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Using ZF2’s Event Manager Component as Event Driven Programming Example March 27, 2014

Posted by Tournas Dimitrios in Zend Framework 2.
Tags: ,
1 comment so far

Zend Framework 2 logoA fundamental principle of Java , .NET platform and other  popular programming languages is based on Event-driven Architecture (EDA). Simply put, the idea is that activities occur in response to events . In other words, activities are attached to events, and when a given event occurs, its attached activity[ies] is[are] executed.This programming paradigm is named  “event-driven programming”  and is nowadays adopted by almost all programming languages (client / server side) . Although event-driven programming was adopted by each programming language for a completely different purpose, the ultimate goal was to write applications that are flexible, scalable and “plug-able” at run-time . Of course , each language has its own implementation, but at the end , all of them were envisioned by the same concepts .

Event-driven programs can be written in any language, although the task is easier in languages that provide high-level abstractions, such as Closures .Back in December 2010 , PHP 5.3 was released . Three of the most notable new features of that release were : support for namespacesLate static binding and Lambda Functions / Closures . At that time , many PHP Frameworks started to flirt with event-driven architecture which leaded to a permanent relation . Laravel-4 , Symfony-2 and Zend Framework-2 have now event driven functionality incorporated into their core . But that’s just history, lets bypass this introductory chatter and go straight to the point .

Prerequisites : The reader should have a good grasp of OOP concepts . Also knowing to use Composer’s basic functionality is helpful , as it will be used to offload basic tasks like : downloading the required component and using its auto-load functionality .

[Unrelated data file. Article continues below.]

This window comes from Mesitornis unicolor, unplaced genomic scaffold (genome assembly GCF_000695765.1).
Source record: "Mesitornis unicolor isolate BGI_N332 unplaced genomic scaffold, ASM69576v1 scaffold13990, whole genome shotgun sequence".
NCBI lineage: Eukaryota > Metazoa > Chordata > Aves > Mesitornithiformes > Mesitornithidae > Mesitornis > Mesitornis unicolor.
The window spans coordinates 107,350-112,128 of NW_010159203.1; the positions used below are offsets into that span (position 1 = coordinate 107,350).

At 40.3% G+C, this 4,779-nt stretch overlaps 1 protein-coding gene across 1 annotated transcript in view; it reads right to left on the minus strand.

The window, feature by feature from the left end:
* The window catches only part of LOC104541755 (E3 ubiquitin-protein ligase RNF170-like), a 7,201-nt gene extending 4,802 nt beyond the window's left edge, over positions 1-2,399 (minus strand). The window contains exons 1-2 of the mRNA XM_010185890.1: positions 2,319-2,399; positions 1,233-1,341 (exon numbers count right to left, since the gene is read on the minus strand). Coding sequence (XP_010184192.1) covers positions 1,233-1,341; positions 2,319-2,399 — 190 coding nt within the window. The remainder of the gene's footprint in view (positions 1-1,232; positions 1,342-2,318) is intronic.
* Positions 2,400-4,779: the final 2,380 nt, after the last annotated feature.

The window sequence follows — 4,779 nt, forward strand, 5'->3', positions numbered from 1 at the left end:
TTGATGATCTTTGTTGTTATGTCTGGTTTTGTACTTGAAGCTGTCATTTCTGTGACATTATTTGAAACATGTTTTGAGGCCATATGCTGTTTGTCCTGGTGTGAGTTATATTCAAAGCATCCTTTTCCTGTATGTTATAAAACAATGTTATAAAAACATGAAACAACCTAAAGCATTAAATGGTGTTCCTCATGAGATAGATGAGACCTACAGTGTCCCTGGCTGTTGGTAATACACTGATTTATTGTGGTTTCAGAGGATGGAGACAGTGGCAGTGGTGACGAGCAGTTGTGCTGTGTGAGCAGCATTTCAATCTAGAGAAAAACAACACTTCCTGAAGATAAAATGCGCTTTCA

Composer file used for this article :

{
	"repositories": [
		{
		    "type": "composer",
		    "url": "https://packages.zendframework.com/"
		}
	],
	"require": {
"zendframework/zend-eventmanager": "2.*",

	}

}

 

This article will demonstrate a practical example of using “events” into a standalone code base . For no specific reason , Zend Framework 2’s “Event Manager” component was used to off-load the implementation of an “Observer Design pattern” (we don’t forget the DRY principle) .We could had used Laravel’s , Symfony’s or similar components provided from other component-based PHP Frameworks .

 

Terminology first : The way how events are raised and how listeners are attached on the events is a part of a core in many modern Frameworks. It plays an important role in some enterprise design patterns (MVC, for example) . The basic event terminology includes the following terms:

  • EventManager — is just an object that holds collection of listeners for one or more named events and which trigger events.
  • Event — is a named action .
  • Listener — is a php callback (Closure) that can react to an event
  • Target — is an object that creates events

hooray picturehooray — hooray  , boring introduction is ended . Let’s have fun ……..
A two thousand meter view : Three necessary steps to start using events are :

  • Step1: An EventManager Object (or a derivative) . Our example below will use an abstract “EventProvider” Class which extends ZF’s EventManager .
  • Step2: Registering (attaching) one or more listeners on one or more events .
  • Step3: Calling an event (triggering an event) . All attached listeners will take actions . For illustration and simplicity our examples below use closures as listeners . However, any valid PHP callback can be attached as a listeners : PHP function names, static class methods, object instance methods, functions, or closures.

The following example was copied from ZF’s documentation :

use Zend\EventManager\EventManager;

$events = new EventManager();
$events->attach('do', function ($e) {
    $event = $e->getName();
    $params = $e->getParams();
    printf(
        'Handled event "%s", with parameters %s',
        $event,
        json_encode($params)
    );
});

$params = array('foo' => 'bar', 'baz' => 'bat');
$events->trigger('do', null, $params);

(more…)

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